Bis-cyclopropane analog of disorazole C1 is a microtubule-destabilizing agent active in ABCB1-overexpressing human colon cancer cells
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Shaoyu Wu1,2,3, Zhijian Guo4, Chad D. Hopkins5, Ning Wei1,2, Edward Chu1,2, Peter Wipf2,5, John C. Schmitz1,2
1Division of Hematology-Oncology, Department of Medicine, University of Pittsburgh School of Medicine, Pittsburgh, PA 15232, USA
2Cancer Therapeutics Program, University of Pittsburgh Cancer Institute, University of Pittsburgh, Pittsburgh, PA 15213, USA
3Department of Chemistry, School of Pharmaceutical Science, Southern Medical University, Guangzhou 510515, China
4Department of Nephrology, NanFang Hospital, Southern Medical University, Guangzhou 510515, China
5Department of Chemistry, University of Pittsburgh, Pittsburgh, PA 15260, USA
John C. Schmitz, e-mail: [email protected]
Keywords: tubulin polymerization, disorazole, human colorectal cancer
Received: July 15, 2015 Accepted: September 28, 2015 Published: October 19, 2015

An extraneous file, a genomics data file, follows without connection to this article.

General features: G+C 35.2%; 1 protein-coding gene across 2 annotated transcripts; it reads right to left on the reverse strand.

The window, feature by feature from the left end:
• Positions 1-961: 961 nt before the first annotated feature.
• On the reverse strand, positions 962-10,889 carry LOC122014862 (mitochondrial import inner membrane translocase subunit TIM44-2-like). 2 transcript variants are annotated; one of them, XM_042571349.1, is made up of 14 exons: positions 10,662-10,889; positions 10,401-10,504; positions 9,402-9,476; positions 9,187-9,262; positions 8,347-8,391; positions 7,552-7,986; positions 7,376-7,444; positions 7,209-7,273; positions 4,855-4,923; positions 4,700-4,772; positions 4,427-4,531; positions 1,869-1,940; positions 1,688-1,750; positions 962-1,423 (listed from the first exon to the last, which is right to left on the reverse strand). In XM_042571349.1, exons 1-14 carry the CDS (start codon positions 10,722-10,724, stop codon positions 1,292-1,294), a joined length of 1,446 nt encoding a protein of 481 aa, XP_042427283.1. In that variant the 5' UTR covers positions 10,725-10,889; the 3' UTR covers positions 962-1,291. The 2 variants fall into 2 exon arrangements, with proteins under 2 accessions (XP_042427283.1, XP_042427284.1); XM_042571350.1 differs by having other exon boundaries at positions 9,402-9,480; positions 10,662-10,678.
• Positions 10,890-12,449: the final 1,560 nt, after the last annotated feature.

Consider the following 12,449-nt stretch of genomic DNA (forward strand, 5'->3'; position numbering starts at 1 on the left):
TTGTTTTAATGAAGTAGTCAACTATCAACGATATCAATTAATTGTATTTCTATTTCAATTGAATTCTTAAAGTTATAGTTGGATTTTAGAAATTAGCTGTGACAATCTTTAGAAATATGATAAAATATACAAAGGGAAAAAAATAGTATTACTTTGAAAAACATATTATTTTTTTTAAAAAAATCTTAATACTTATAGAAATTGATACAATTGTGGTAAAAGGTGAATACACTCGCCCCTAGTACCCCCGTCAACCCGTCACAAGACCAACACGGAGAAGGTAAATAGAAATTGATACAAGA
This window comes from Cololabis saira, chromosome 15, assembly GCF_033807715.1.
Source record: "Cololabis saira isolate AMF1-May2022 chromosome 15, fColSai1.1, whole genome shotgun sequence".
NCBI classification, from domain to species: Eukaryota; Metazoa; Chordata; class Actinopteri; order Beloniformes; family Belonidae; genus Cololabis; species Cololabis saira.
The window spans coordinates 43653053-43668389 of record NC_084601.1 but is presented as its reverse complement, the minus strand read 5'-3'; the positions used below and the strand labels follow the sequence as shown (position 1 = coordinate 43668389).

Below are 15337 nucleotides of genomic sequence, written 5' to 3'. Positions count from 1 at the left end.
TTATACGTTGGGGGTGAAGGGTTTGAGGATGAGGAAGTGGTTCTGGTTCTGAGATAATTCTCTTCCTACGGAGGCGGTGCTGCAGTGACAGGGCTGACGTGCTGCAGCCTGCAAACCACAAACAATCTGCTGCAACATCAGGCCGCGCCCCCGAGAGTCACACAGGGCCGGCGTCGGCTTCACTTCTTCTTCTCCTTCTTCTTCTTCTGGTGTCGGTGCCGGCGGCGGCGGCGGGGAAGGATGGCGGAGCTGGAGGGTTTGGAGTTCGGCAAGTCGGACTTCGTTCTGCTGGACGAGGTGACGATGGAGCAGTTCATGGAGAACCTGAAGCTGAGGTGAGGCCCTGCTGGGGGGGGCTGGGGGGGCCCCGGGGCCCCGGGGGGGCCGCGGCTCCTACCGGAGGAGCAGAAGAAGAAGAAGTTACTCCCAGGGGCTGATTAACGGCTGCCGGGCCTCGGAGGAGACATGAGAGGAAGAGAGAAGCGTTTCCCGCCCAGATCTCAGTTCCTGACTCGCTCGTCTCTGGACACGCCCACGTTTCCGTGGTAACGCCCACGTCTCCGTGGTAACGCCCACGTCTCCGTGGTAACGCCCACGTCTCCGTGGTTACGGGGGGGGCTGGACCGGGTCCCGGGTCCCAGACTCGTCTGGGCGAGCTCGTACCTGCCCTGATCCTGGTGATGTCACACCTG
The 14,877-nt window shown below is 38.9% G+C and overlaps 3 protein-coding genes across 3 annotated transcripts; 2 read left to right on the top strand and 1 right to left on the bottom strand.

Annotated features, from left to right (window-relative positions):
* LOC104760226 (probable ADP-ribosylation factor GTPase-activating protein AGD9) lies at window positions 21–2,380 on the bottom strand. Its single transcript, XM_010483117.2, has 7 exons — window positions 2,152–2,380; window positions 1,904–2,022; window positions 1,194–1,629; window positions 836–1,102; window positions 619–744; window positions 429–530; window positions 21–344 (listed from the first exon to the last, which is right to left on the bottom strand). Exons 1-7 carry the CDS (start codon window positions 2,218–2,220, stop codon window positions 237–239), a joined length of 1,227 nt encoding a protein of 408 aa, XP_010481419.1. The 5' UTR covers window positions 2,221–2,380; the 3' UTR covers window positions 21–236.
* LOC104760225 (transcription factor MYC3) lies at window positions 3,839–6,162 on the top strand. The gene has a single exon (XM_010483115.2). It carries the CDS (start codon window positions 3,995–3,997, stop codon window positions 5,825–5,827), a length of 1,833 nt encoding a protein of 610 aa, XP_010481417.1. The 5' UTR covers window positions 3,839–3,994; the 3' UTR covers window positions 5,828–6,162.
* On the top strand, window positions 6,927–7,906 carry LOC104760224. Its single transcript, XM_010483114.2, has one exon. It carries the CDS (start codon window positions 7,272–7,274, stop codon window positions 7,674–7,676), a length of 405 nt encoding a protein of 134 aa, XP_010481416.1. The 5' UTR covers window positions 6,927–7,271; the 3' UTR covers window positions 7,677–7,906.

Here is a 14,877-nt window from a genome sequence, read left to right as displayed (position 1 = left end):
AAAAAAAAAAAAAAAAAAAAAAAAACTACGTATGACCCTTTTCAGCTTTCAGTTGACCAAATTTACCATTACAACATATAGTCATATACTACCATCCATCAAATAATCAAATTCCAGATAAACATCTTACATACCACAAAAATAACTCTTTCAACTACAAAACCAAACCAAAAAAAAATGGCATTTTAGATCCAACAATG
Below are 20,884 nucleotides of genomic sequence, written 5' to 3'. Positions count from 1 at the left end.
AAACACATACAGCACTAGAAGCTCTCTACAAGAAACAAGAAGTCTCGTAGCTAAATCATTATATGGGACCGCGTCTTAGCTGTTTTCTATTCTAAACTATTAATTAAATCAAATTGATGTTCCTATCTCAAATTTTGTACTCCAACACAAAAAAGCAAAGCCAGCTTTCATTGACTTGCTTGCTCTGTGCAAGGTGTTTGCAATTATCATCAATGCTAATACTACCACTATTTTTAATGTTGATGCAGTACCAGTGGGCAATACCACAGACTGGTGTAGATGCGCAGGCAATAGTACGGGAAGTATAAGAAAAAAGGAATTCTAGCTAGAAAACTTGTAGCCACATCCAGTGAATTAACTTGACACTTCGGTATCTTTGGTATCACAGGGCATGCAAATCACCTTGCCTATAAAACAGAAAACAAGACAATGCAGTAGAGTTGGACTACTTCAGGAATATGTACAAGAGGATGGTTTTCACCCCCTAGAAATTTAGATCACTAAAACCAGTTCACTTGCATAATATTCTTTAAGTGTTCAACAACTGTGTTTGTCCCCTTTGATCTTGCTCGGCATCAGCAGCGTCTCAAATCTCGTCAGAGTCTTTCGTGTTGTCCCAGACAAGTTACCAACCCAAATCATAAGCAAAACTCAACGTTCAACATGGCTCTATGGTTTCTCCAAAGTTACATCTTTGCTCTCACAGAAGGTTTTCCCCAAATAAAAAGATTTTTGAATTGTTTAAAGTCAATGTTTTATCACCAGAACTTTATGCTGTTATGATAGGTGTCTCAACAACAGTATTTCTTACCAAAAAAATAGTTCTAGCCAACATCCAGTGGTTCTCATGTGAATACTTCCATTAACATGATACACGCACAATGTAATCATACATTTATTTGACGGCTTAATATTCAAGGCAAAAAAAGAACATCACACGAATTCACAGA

The novel, chemically stabilized disorazole analog, (-)-CP2-disorazole C1 (1) displayed potent anti-proliferative activity against a broad-spectrum of human colorectal cancer cells. HCT15 and H630R1 cell lines expressing high basal levels of the ABCB1 protein, known to cause multi-drug resistance, were also sensitive to growth inhibition by 1 but were resistant to both vincristine and docetaxel, two commonly used microtubule inhibitors. Compound 1 exhibited strong inhibition of tubulin polymerization at a level comparable to vincristine. In addition, treatment with 1 resulted in decreased protein levels of β-tubulin but not α-tubulin. An analysis of cellular proteins known to interact with microtubules showed that 1 caused decreased expression of c-Myc, APC, Rb, and additional key cellular signaling pathways in CRC cells. Treatment with compound 1 also resulted in G2/M cell cycle arrest and induction of apoptosis, but not senescence. Furthermore, endothelial spheroid sprouting assays demonstrated that 1 suppressed angiogenesis and can, therefore, potentially prevent cancer cells from spreading and metastasizing. Taken together, these findings suggest that the microtubule disruptor 1 may be a potential drug candidate for the treatment of mCRC.
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